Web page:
Sport

Why Richarlison is the one Brazilian player you should care about

'We can't have opinions, it's a dangerous world' - Richarlison on his …

He’s already been one of the best players at this year’s World Cup, and Richarlison de Andrade is emerging as one of the most progressive footballers in the game.

It’s an interesting time to be Brazilian, after all. The country came into the tournament as one of the favourites, and fresh off the back of a divisive election.

Jair Bolsonaro’s government rode the populist wave across the world, and proved one of the most contentious periods in the history of the country. The far-right nationalist was criticised for a cavalier attitude towards the environment and a problematic approach to the Covid pandemic.

Brazil’s most high-profile footballer Neymar divided the public in Brazil ahead of the election between Bolsonaro and leftist former president Luiz Inácio Lula da Silva by appearing to throw support behind Bolsonaro.

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Now, with Lula beginning his time as leader after the security victory, Richarlison has emerged as the emblem of a new progressive Brazil.

Richarlison scored a brace against SerbiaJustin Setterfield/Getty Images

People online, including sports journalist Talyta Vespa and Guardian journalist Tom Phillips, have been vocal in their praise of the 25-year-old – both for his brace of goals against Serbia, but mainly for his approach to politics away from the pitch.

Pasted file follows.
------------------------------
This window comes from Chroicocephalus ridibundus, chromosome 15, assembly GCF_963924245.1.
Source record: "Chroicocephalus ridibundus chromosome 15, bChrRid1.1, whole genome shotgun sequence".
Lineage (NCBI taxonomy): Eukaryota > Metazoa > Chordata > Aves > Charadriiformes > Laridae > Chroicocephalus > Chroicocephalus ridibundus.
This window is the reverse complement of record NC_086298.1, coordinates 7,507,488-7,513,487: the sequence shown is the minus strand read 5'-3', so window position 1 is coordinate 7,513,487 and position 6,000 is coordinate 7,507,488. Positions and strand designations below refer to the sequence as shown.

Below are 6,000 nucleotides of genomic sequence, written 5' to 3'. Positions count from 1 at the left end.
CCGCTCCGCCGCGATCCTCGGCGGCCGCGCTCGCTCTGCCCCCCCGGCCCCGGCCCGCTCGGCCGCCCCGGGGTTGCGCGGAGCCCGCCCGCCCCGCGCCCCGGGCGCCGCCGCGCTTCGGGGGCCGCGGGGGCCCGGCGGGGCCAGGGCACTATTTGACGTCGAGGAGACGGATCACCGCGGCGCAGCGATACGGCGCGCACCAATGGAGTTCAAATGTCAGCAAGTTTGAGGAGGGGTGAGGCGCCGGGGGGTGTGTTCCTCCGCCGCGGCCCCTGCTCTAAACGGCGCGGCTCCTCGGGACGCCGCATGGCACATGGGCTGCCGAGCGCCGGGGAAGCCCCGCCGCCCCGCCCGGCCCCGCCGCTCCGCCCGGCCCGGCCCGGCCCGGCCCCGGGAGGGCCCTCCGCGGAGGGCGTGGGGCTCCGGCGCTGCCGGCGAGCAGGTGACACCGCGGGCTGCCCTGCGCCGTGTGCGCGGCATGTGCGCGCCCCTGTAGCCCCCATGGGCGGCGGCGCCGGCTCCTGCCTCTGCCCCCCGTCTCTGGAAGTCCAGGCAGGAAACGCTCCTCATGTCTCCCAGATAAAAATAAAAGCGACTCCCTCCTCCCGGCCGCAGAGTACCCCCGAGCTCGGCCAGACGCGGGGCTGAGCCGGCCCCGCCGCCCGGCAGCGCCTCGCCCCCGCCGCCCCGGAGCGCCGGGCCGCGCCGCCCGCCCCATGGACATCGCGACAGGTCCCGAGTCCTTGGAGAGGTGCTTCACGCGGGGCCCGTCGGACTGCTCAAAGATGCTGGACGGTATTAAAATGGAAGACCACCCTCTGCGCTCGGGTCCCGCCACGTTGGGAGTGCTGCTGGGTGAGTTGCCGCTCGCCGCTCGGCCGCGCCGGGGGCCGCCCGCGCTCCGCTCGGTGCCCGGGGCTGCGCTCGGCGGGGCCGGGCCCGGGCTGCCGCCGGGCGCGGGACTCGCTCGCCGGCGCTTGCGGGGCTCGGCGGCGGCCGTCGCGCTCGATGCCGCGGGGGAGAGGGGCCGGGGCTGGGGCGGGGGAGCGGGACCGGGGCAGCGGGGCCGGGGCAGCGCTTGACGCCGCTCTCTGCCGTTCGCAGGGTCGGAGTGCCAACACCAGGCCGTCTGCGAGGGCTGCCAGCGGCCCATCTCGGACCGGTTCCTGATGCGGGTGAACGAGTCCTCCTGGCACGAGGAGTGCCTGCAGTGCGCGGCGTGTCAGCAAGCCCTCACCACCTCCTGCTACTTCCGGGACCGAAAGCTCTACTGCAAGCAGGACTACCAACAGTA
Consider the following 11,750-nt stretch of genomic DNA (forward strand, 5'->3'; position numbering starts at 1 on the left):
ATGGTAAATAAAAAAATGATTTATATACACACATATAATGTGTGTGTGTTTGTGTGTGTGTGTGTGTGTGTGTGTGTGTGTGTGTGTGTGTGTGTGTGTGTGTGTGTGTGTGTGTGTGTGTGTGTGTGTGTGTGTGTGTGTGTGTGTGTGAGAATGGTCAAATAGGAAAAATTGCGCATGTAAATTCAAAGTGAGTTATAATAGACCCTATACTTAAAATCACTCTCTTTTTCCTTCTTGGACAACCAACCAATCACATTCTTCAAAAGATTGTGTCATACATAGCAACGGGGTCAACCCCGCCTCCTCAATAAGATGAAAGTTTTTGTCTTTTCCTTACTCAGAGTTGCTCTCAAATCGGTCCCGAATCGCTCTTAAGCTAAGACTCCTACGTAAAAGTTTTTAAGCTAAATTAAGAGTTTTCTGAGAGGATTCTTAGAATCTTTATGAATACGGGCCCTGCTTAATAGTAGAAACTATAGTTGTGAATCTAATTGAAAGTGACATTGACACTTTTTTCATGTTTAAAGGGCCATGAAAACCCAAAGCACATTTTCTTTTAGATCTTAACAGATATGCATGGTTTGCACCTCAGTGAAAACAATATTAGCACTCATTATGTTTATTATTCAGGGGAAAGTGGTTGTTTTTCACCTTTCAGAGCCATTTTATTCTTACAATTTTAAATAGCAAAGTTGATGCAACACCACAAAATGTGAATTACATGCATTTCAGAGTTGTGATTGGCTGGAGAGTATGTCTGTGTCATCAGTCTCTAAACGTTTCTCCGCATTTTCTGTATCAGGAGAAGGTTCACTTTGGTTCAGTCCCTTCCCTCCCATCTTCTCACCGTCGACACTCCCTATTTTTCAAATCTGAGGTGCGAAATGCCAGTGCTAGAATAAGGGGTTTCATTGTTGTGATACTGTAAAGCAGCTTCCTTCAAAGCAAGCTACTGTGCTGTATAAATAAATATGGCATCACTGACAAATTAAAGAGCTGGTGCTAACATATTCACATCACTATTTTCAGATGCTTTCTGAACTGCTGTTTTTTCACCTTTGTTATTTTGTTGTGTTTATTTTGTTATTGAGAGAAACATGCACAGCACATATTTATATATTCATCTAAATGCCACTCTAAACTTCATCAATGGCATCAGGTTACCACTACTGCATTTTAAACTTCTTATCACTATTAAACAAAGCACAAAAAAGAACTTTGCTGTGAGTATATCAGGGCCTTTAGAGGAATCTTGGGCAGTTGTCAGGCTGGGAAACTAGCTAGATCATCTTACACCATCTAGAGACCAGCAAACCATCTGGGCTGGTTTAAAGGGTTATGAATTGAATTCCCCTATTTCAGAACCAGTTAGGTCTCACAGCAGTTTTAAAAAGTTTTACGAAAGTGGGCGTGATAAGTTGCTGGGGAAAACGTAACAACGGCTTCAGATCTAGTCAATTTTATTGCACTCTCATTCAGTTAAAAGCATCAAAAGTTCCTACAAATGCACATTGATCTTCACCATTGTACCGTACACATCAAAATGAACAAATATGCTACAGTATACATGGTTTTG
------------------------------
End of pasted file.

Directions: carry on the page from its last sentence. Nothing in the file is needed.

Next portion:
The footballer backed efforts to roll out vaccines while Bolsonaro downplayed the impact of the coronavirus, and he even donated oxygen cylinders to the city of Manaus.

He has also spoken about topics as diverse as gay rights, racism and environmental factors, even adopted a jaguar to draw attention to the impact of deforestation and climate change to Brazil’s Pantanal wetlands.

The Tottenham player also spoke to the Guardian after Brazil players were subjected to racist behaviour from Tunisia fans, where a banana was thrown in front of him from the stands.

“The punishment needs to be more severe,” he said. “When that person threw the banana there, I ended up leaving it to the side and celebrating the goal with my teammates. I left it there and kept my focus on the pitch. But, as I said, this type of thing needs to be punished so that other people don’t do the same.”

The footballer scored an acrobatic scissor-kick in his country's first gameJustin Setterfield/Getty Images

“We live in a difficult world, in a difficult era, where people don’t have respect for race, for religion, for politics, or whatever it may be,” he added.

He also gives 10 per cent of his salary to fund the Instituto Padre Roberto Lettieri, which is a support house in Barretos which assists cancer patients.

Recent days have seen many people praise Richarlison online, with one person replying to the Guardian article on Twitter by saying: “I was never a Richarlison fan, but reading this Guardian article and some of his non-football interviews I’m starting to appreciate him more.”

Another said: “#Richarlison Great player with great views on Politics.”

One more added: “He is an amazing soccer player. Better that that, he is a human-beign that cares!”

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